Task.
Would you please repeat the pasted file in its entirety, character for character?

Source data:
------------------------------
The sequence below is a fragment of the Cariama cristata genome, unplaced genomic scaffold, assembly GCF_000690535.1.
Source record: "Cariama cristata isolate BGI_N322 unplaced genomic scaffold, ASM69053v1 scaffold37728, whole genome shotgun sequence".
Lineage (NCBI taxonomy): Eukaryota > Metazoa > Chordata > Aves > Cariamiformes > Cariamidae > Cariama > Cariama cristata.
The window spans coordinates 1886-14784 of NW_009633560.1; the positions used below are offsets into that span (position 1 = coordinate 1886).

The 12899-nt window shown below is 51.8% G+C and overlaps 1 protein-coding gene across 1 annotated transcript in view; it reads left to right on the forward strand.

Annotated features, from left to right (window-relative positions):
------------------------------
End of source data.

The sequence below is a fragment of the Cariama cristata genome, unplaced genomic scaffold, assembly GCF_000690535.1.
Source record: "Cariama cristata isolate BGI_N322 unplaced genomic scaffold, ASM69053v1 scaffold37728, whole genome shotgun sequence".
Lineage (NCBI taxonomy): Eukaryota > Metazoa > Chordata > Aves > Cariamiformes > Cariamidae > Cariama > Cariama cristata.
The window spans coordinates 1886-14784 of NW_009633560.1; the positions used below are offsets into that span (position 1 = coordinate 1886).

The 12899-nt window shown below is 51.8% G+C and overlaps 1 protein-coding gene across 1 annotated transcript in view; it reads left to right on the forward strand.

Annotated features, from left to right (window-relative positions):